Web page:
Pharmacy Practice Goes Beyond Being Called a Pharmacist – Onyechi

1
92

For pharmacists to make meaningful contributions to nation building, they must fully understand and uphold the responsibilities attached to their professional calling, says eminent pharmacist and entrepreneur, Pharm. (Sir) Ike Onyechi, founder and managing director, Alpha Pharmacy and Stores Limited and national president, Christian Pharmacists Fellowship of Nigeria (CPFN).

Sir Onyechi, a Fellow of both the Pharmaceutical Society of Nigeria (PSN) and the West African Postgraduate College of Pharmacists (WAPCP) said this while delivering a keynote address on the topic, “The Community Pharmacist’s Role in Nation Building: The Past, Present and Future”, at the opening ceremony of the 36th Annual National Conference of the Association of Community Pharmacists of Nigeria (ACPN), held recently in Jos, Plateau State.

Pharm. Onyechi, an Alumnus of Lagos Business School, stated that the “community pharmacist” designation is small, compared to the enormous responsibility the profession confers on the practitioners, which can only be performed by those who are dedicated to it.

Citing the postulation of a group of scholars, Onyechi defined nation building as an effort to build institutions and practices that allow a people to govern themselves in peaceful and prosperous ways, adding that nation building principles include partners, process, problem solving, purpose and people.

He further noted that for community pharmacists to contribute to nation building, they must start preparing for tomorrow from today by striving to perform the roles of an eight-star pharmacist, who, according to him, is a caregiver, leader, decision-maker, communicator, lifelong-learner, teacher, care manager and researcher.

“As an eight-star professional, a pharmacist must be a medication expert; he must be able to think analytically, clearly and critically; he must be able to effectively use information, assume leadership role and demonstrate compassion and empathy in his role.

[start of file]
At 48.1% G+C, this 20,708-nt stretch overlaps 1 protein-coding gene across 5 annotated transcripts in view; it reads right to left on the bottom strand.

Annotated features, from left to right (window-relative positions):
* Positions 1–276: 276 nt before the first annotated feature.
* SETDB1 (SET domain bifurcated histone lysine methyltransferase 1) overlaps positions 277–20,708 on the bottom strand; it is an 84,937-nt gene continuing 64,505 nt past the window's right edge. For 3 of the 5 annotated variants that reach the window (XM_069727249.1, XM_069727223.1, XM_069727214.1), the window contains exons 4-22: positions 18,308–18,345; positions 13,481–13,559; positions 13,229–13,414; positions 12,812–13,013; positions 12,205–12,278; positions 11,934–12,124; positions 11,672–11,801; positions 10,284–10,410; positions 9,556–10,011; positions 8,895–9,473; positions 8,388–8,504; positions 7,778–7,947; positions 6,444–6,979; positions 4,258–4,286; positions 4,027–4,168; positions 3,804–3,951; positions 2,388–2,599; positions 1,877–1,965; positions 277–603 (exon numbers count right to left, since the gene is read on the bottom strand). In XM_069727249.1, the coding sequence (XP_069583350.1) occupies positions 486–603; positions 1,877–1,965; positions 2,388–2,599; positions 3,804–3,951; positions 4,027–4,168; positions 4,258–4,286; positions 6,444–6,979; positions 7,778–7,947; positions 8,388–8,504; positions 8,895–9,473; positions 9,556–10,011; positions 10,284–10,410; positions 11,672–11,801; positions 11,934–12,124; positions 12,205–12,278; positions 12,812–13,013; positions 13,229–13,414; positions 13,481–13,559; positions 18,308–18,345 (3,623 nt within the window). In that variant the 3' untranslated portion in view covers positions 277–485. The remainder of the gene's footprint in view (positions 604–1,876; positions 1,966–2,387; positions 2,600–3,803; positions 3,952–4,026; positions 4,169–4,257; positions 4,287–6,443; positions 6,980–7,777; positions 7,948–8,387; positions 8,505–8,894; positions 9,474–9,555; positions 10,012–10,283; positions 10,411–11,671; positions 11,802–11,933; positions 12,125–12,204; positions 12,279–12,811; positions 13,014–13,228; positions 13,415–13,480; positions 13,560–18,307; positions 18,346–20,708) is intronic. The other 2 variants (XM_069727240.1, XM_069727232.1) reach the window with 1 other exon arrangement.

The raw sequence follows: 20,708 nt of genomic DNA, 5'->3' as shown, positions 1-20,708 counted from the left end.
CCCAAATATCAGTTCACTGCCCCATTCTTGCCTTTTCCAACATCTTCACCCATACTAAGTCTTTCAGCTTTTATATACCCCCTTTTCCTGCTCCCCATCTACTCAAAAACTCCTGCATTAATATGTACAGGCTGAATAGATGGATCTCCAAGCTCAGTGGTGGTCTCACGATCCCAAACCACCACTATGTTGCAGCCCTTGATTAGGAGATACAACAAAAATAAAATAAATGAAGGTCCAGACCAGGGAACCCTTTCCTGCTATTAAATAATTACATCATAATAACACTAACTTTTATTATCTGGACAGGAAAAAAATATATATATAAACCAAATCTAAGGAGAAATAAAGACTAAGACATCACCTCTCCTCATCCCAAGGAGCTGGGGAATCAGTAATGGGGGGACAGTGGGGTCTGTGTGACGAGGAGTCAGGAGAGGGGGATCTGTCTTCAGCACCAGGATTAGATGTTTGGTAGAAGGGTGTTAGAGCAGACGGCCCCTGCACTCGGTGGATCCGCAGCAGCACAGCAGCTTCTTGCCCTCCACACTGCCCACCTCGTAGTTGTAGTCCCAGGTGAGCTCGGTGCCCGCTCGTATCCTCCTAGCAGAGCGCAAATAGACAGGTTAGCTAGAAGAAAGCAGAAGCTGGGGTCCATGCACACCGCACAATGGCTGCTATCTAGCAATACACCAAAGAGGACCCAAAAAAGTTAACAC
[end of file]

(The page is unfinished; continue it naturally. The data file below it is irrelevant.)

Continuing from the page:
“Also, an eight-star pharmacist must be able to effectively manage resources and information to optimise patient care; must be responsible to assist with the education and training of the future generations of pharmacists; and also must possess a sense of unity with colleagues, among others,” he said.

According to him, the advancement of a profession is predicated on the number of societal problems it is able to solve and the degree of value it is able to add to the society, stressing that this also applies to a business, as it must be beneficial to its customers for it to thrive.

“By solving people’s health problems, pharmacists created a profession that improves man’s quality of life and adds value to other healthcare practitioners”, Onyechi said, adding that, “to know if you are truly contributing to nation building, you need to ask yourself: What position am I occupying in the eight-star parade? What value am I adding to my community, how much influence do I wield as a leader? How much problem have I solved? Who am I grooming and what will I like to be remembered for if I have only one more year to live?”

On the present trend in pharmacy practice, Onyechi disclosed that pharmaceutical care is now patient-centered, outcomes-oriented practice that requires the pharmacist to work in concert with the patient and the other healthcare providers to promote health, to prevent disease, and to assess, monitor, initiate, and modify medication use to ensure that drug therapy regimens are safe and effective.

He added further that the goal of pharmaceutical care is to optimise the patient’s health-related quality of life, and achieve positive clinical outcomes, within realistic economic expenditures, adding that the responsibility of the present-day community pharmacist is now geared towards being an expert in pharmaceutical care pharmacotherapy and health promotion, a professional who communicates with patients, other healthcare providers and decision makers, to deliver high quality products, services and communication.

“Responsibilities also include cross-checking and dispensing of prescription drugs, providing advice on drug selection and usage to doctors and other healthcare professionals and counselling patients in health promotion, disease prevention and proper use of medicines. Pharmacies also now offer the extended role that provides more clinical roles to patients as part of a primary healthcare team,” he said.

Pharm. Onyechi also urged the Pharmaceutical Society of Nigeria (PSN) and Association of Community Pharmacists of Nigeria (ACPN), PSN to lead efforts in ensuring that pharmacists are collaborating with other healthcare professionals to improve the quality of healthcare, noting that as medicine has expanded to include so many specialisations, so also should pharmacy and other health professions.

LEAVE A REPLY